Published by Blavatsky Study Center. Online Edition copyright 2004.

C.W. Leadbeater & H.P. Blavatsky
about Life on Mars and Other Planets

C.W. Leadbeater on Mars & Its Inhabitants H.P. Blavatsky on Extraterrestrial Life
The present condition of the planet Mars is by no means unpleasant. It is a smaller planet than the Earth and more advanced in age. I do not mean that it is actually older in years, for the whole chain of worlds came into existence - not simultaneously indeed - but within a certain definite area of time. But being smaller it lives its life as a planet more quickly. It cooled more rapidly from the nebulous condition, and it has passed through its other stages with corresponding celerity. When humanity occupied it in the third round it was in much the same condition as is the Earth at the present time - that is to say, there was much more water than land on its surface. Now it has passed into comparative old age, and the water surface is far less than that of the land. Large areas of it are at present desert, covered with a bright orange sandwich gives the planet the peculiar hue by which we so readily recognise it. Like that of many of our own deserts, the soil is probably fertile enough if the great irrigation system were extended to it, as it no doubt would have been if humanity had remained upon it until now.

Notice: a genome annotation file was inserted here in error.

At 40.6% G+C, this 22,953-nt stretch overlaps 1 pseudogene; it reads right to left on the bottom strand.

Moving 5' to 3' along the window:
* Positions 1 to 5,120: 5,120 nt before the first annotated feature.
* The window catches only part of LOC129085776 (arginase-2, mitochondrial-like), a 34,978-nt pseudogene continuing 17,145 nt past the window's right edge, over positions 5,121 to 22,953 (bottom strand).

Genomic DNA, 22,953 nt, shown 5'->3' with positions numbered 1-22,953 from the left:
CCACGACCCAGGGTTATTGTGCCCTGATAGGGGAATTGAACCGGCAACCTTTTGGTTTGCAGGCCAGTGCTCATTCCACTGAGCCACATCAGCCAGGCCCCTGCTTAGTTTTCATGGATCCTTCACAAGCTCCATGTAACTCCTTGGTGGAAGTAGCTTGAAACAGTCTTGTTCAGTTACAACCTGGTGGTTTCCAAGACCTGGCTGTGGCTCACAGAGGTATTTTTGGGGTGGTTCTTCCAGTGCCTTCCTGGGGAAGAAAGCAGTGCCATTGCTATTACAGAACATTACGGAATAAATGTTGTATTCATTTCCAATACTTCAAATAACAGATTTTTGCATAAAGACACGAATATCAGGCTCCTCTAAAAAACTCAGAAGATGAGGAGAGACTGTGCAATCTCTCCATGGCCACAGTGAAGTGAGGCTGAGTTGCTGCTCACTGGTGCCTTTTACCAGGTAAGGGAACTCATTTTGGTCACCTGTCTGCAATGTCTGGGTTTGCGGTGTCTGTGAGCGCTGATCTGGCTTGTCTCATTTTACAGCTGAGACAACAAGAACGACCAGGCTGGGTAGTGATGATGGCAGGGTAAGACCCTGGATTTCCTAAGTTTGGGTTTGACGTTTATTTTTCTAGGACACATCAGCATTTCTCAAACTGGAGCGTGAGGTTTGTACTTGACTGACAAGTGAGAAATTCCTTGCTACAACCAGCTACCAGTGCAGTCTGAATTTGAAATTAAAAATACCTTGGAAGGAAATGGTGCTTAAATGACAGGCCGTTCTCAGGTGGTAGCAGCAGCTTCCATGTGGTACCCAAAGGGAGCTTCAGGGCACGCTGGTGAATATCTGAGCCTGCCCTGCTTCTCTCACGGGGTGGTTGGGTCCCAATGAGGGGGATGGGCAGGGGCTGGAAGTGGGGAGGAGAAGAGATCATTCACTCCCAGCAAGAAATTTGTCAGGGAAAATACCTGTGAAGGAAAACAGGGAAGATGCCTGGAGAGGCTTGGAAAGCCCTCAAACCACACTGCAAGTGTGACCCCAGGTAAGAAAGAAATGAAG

The present population, consisting practically of members of the inner round, is but a small one, and they find plenty of room for themselves to live without great effort, in the equatorial lands, where the temperature is highest and there is no difficulty as to water. The great system of canals which has been observed by terrestrial astronomers was constructed by the second order of moon-men when they last occupied the planet, and its general scheme is to take advantage of the annual melting of enormous masses of ice at the outer fringe of the polar snow-caps. It has been observed that some of the canals are double, but the double line is only occasionally apparent; that is due to the fore-thought of the Martian engineers. The country is on the whole level, and they had great dread of inundations; and wherever they thought there was reason to fear too great an outrush of water under exceptional circumstances the second parallel canal was constructed to receive any possible overflow and carry it away safely.